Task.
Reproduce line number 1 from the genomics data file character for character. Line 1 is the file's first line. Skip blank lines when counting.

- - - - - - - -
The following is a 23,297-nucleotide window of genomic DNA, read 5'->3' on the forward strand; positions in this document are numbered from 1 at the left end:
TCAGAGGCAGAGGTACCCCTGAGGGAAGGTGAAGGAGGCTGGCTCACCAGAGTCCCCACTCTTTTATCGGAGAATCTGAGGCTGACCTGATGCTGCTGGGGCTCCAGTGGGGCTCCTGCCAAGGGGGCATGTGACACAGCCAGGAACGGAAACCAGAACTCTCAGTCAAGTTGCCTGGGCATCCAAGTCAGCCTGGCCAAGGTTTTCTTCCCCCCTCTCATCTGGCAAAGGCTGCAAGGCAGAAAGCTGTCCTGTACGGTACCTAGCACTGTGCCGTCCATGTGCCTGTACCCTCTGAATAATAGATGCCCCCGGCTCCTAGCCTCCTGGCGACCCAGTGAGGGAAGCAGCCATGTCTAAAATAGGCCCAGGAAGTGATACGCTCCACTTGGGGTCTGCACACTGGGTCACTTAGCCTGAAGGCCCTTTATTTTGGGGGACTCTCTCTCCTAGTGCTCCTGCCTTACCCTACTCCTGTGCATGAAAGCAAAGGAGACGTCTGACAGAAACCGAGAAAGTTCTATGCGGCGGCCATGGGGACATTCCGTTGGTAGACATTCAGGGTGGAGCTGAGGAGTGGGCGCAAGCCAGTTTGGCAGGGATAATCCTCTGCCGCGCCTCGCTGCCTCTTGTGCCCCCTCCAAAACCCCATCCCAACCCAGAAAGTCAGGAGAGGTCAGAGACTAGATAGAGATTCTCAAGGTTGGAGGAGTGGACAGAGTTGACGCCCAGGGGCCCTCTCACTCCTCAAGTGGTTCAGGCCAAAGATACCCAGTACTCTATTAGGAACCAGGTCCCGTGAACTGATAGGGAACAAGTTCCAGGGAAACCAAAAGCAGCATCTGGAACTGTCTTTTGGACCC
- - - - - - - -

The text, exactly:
The following is a 23,297-nucleotide window of genomic DNA, read 5'->3' on the forward strand; positions in this document are numbered from 1 at the left end: